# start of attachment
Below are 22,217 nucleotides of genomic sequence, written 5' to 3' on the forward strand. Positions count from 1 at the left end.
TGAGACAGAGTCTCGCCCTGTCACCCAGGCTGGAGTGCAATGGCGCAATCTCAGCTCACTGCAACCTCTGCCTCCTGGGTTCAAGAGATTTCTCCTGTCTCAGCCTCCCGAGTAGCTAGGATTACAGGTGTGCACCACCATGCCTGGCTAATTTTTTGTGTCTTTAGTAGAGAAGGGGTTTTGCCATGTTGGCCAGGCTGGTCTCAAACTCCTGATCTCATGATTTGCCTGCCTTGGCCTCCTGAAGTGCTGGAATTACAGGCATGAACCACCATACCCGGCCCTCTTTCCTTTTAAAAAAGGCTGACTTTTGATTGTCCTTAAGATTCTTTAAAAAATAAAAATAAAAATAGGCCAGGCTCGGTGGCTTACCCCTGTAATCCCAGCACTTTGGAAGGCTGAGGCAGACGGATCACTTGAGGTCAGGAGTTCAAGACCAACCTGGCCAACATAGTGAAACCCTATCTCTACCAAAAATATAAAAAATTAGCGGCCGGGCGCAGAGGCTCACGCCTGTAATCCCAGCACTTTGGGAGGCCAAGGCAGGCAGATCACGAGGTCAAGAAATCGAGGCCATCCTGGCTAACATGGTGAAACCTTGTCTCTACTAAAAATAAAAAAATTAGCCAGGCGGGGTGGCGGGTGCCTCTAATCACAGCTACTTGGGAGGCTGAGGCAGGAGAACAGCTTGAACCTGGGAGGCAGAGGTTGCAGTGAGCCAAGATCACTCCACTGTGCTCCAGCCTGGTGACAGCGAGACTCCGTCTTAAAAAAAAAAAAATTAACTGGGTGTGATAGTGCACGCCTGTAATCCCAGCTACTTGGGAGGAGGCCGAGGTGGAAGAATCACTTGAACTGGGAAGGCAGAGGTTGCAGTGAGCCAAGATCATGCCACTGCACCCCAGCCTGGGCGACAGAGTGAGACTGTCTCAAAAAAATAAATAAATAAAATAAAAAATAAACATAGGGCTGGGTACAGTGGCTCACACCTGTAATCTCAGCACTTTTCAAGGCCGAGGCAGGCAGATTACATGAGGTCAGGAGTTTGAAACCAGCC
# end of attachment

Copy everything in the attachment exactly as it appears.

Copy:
Below are 22,217 nucleotides of genomic sequence, written 5' to 3' on the forward strand. Positions count from 1 at the left end.
TGAGACAGAGTCTCGCCCTGTCACCCAGGCTGGAGTGCAATGGCGCAATCTCAGCTCACTGCAACCTCTGCCTCCTGGGTTCAAGAGATTTCTCCTGTCTCAGCCTCCCGAGTAGCTAGGATTACAGGTGTGCACCACCATGCCTGGCTAATTTTTTGTGTCTTTAGTAGAGAAGGGGTTTTGCCATGTTGGCCAGGCTGGTCTCAAACTCCTGATCTCATGATTTGCCTGCCTTGGCCTCCTGAAGTGCTGGAATTACAGGCATGAACCACCATACCCGGCCCTCTTTCCTTTTAAAAAAGGCTGACTTTTGATTGTCCTTAAGATTCTTTAAAAAATAAAAATAAAAATAGGCCAGGCTCGGTGGCTTACCCCTGTAATCCCAGCACTTTGGAAGGCTGAGGCAGACGGATCACTTGAGGTCAGGAGTTCAAGACCAACCTGGCCAACATAGTGAAACCCTATCTCTACCAAAAATATAAAAAATTAGCGGCCGGGCGCAGAGGCTCACGCCTGTAATCCCAGCACTTTGGGAGGCCAAGGCAGGCAGATCACGAGGTCAAGAAATCGAGGCCATCCTGGCTAACATGGTGAAACCTTGTCTCTACTAAAAATAAAAAAATTAGCCAGGCGGGGTGGCGGGTGCCTCTAATCACAGCTACTTGGGAGGCTGAGGCAGGAGAACAGCTTGAACCTGGGAGGCAGAGGTTGCAGTGAGCCAAGATCACTCCACTGTGCTCCAGCCTGGTGACAGCGAGACTCCGTCTTAAAAAAAAAAAAATTAACTGGGTGTGATAGTGCACGCCTGTAATCCCAGCTACTTGGGAGGAGGCCGAGGTGGAAGAATCACTTGAACTGGGAAGGCAGAGGTTGCAGTGAGCCAAGATCATGCCACTGCACCCCAGCCTGGGCGACAGAGTGAGACTGTCTCAAAAAAATAAATAAATAAAATAAAAAATAAACATAGGGCTGGGTACAGTGGCTCACACCTGTAATCTCAGCACTTTTCAAGGCCGAGGCAGGCAGATTACATGAGGTCAGGAGTTTGAAACCAGCC